Then I moved to Japan, where American comics are difficult to find.  Not impossible, just rare and expensive.  The first city I lived in carried Superman, Batman, Wonder Woman and one or two of the X-Men titles and they ran about six bucks each after they factored in the exchange rate and import fees.  The second city had the same comics.  So I did a little Internet research and found better sources.  After a few trips to Blister in Tokyo (Manga no Mori Presents American Comix died abruptly and I still mourn; the Manga no Mori in Ikebukuro carries very few English-language titles), I'd manage to corner the market on Cass here.

I bought every single issue of Batgirl available in Japan.  You cannot find any because I own them.  If James Bond's greatest foe was Goldfinger, then I became Batgirlfinger.  The only thing I wouldn't do is irradiate someone else's collection to make mine more valuable.  The value is in the reading and sharing, involving others in Cass.  But that's the only difference.  I even cheat at golf.  Miniature golf.

Soon after, DC cancelled Cass's book and that was that.  I held onto the comics and started buying the paperback collections.  These I could get from Amazon.jp and from Tower Records in Shibuya.  Eventually, those fell out of print.  Blister-- now in a more isolated, difficult to reach, location-- continued to stock Batgirl:  Fists of Fury, but since I owned that and the issues it contains, for me the hunt seemed over.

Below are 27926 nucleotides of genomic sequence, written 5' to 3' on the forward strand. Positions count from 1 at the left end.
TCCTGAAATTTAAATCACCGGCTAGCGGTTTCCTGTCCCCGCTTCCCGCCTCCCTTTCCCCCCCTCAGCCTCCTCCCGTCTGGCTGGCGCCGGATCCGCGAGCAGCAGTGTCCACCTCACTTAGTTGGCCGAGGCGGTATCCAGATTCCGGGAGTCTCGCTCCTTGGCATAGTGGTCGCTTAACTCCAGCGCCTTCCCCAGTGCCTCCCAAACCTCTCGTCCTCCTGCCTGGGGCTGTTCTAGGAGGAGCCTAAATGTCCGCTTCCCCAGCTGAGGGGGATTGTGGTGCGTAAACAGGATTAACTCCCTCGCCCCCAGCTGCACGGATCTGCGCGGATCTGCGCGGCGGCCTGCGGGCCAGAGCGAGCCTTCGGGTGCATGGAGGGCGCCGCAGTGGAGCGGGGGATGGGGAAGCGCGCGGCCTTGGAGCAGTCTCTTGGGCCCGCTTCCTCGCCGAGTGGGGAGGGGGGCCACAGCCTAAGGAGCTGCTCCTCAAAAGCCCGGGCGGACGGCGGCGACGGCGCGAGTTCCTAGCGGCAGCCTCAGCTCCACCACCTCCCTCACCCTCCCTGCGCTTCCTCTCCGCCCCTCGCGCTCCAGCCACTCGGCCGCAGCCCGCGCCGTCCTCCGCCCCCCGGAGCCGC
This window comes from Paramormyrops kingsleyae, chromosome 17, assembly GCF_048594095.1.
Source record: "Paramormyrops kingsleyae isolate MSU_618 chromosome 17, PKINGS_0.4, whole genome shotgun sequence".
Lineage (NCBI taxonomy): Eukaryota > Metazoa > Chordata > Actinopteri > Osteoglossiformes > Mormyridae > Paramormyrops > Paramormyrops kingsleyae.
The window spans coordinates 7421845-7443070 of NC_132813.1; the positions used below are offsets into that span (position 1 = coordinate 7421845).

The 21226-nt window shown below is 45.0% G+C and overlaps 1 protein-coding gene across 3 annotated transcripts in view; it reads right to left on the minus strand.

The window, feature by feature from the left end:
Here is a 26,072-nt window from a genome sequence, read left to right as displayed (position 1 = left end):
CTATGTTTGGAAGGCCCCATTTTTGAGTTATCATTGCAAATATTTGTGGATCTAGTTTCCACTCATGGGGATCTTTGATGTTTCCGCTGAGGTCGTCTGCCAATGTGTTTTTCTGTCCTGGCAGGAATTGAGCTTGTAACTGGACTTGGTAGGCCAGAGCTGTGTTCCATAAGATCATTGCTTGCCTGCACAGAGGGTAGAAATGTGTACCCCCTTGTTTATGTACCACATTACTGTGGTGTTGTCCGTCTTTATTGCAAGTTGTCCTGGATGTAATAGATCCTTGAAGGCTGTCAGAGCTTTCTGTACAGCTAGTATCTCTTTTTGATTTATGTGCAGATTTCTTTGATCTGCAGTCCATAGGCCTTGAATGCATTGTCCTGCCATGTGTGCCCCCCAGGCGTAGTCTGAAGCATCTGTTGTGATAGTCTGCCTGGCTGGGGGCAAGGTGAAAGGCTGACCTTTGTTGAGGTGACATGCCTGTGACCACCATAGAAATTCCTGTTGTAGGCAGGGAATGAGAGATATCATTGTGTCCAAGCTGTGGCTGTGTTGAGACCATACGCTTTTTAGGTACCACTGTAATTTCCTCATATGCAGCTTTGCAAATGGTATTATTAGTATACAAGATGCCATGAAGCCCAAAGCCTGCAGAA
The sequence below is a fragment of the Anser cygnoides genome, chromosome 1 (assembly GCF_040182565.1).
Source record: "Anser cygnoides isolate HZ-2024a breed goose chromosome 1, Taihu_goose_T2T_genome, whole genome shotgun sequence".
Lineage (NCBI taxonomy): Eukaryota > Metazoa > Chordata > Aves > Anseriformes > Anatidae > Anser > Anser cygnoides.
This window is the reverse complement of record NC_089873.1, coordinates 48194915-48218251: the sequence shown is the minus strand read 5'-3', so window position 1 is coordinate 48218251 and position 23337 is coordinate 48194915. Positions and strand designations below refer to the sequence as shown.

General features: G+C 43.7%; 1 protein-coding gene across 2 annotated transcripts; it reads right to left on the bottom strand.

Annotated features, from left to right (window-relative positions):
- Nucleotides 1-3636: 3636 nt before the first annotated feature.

Until I discovered Comixology.  Then the obsession started all over again.  And this blog.  I started buying Cass again from the beginning.  I even expanded my collection by buying some other comics in which she appears, ones I'd overlooked.

Anyway, that's the story of my own Batgirl Project.  I'm going to keep up with Lillian Chan's and hope she keeps going with it.  The excitement is infectious and really brings back a lot of fun memories.  Maybe someone at DC will notice, too, and put Cass in a new story.  I'm pretty sure there are at least two people who would buy it.

Oh, and if anyone's interested in getting his or her geek on in Tokyo, here's a link to a nice list of comic book and hobby stores.  You can see for yourself how few carry American titles.  Finding Cass in the wild seems as likely as shaking hands with Sasquatch.  Also, I've been there before you.  But warning-- I'm not sure when this was compiled so it may be VERY outdated by now.  Your best bet for mainstream American stuff is still Blister.  Which has very limited hours and where you'll only find Fists of Fury and maybe Destruction's Daughter.

Monday, April 1, 2013

Cass is gone but not (so) forgotten...